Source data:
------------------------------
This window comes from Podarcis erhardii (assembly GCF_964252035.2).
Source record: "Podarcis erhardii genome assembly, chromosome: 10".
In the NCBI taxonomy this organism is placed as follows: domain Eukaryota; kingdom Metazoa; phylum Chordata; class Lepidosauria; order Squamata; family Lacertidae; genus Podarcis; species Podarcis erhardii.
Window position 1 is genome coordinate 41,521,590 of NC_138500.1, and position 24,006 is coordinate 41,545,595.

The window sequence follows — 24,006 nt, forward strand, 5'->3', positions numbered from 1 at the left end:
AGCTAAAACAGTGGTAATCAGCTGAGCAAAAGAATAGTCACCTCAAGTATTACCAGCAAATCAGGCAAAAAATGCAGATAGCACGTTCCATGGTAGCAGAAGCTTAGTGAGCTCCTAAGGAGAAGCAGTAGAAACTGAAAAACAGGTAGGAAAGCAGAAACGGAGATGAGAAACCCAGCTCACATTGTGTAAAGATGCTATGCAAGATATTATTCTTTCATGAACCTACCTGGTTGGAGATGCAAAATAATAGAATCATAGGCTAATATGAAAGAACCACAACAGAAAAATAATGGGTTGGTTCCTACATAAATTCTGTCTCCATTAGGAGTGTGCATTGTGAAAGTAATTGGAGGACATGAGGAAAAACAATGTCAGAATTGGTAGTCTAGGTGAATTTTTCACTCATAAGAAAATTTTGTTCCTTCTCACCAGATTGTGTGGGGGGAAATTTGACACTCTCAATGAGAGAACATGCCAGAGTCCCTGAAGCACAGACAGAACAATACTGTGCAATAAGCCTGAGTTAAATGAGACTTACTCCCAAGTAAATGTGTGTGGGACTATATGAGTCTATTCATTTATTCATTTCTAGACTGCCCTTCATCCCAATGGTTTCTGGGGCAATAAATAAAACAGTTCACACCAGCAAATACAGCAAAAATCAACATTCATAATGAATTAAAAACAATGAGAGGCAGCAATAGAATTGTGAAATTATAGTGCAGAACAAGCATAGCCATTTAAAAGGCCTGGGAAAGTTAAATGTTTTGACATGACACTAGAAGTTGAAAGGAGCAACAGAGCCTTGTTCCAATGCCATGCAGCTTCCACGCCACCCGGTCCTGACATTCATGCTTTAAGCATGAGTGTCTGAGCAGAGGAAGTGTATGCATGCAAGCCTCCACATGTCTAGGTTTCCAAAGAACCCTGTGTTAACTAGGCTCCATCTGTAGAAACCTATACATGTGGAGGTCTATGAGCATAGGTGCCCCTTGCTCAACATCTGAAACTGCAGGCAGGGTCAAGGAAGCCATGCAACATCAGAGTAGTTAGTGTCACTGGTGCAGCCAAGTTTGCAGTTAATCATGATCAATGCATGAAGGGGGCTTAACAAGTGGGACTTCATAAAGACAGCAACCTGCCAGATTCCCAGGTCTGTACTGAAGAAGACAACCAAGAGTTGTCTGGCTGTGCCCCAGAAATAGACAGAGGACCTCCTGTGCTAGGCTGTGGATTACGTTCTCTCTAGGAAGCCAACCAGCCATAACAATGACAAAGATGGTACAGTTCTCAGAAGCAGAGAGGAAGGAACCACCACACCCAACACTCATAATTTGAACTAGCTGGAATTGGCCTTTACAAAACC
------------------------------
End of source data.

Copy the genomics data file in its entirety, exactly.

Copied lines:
This window comes from Podarcis erhardii (assembly GCF_964252035.2).
Source record: "Podarcis erhardii genome assembly, chromosome: 10".
In the NCBI taxonomy this organism is placed as follows: domain Eukaryota; kingdom Metazoa; phylum Chordata; class Lepidosauria; order Squamata; family Lacertidae; genus Podarcis; species Podarcis erhardii.
Window position 1 is genome coordinate 41,521,590 of NC_138500.1, and position 24,006 is coordinate 41,545,595.

The window sequence follows — 24,006 nt, forward strand, 5'->3', positions numbered from 1 at the left end:
AGCTAAAACAGTGGTAATCAGCTGAGCAAAAGAATAGTCACCTCAAGTATTACCAGCAAATCAGGCAAAAAATGCAGATAGCACGTTCCATGGTAGCAGAAGCTTAGTGAGCTCCTAAGGAGAAGCAGTAGAAACTGAAAAACAGGTAGGAAAGCAGAAACGGAGATGAGAAACCCAGCTCACATTGTGTAAAGATGCTATGCAAGATATTATTCTTTCATGAACCTACCTGGTTGGAGATGCAAAATAATAGAATCATAGGCTAATATGAAAGAACCACAACAGAAAAATAATGGGTTGGTTCCTACATAAATTCTGTCTCCATTAGGAGTGTGCATTGTGAAAGTAATTGGAGGACATGAGGAAAAACAATGTCAGAATTGGTAGTCTAGGTGAATTTTTCACTCATAAGAAAATTTTGTTCCTTCTCACCAGATTGTGTGGGGGGAAATTTGACACTCTCAATGAGAGAACATGCCAGAGTCCCTGAAGCACAGACAGAACAATACTGTGCAATAAGCCTGAGTTAAATGAGACTTACTCCCAAGTAAATGTGTGTGGGACTATATGAGTCTATTCATTTATTCATTTCTAGACTGCCCTTCATCCCAATGGTTTCTGGGGCAATAAATAAAACAGTTCACACCAGCAAATACAGCAAAAATCAACATTCATAATGAATTAAAAACAATGAGAGGCAGCAATAGAATTGTGAAATTATAGTGCAGAACAAGCATAGCCATTTAAAAGGCCTGGGAAAGTTAAATGTTTTGACATGACACTAGAAGTTGAAAGGAGCAACAGAGCCTTGTTCCAATGCCATGCAGCTTCCACGCCACCCGGTCCTGACATTCATGCTTTAAGCATGAGTGTCTGAGCAGAGGAAGTGTATGCATGCAAGCCTCCACATGTCTAGGTTTCCAAAGAACCCTGTGTTAACTAGGCTCCATCTGTAGAAACCTATACATGTGGAGGTCTATGAGCATAGGTGCCCCTTGCTCAACATCTGAAACTGCAGGCAGGGTCAAGGAAGCCATGCAACATCAGAGTAGTTAGTGTCACTGGTGCAGCCAAGTTTGCAGTTAATCATGATCAATGCATGAAGGGGGCTTAACAAGTGGGACTTCATAAAGACAGCAACCTGCCAGATTCCCAGGTCTGTACTGAAGAAGACAACCAAGAGTTGTCTGGCTGTGCCCCAGAAATAGACAGAGGACCTCCTGTGCTAGGCTGTGGATTACGTTCTCTCTAGGAAGCCAACCAGCCATAACAATGACAAAGATGGTACAGTTCTCAGAAGCAGAGAGGAAGGAACCACCACACCCAACACTCATAATTTGAACTAGCTGGAATTGGCCTTTACAAAACC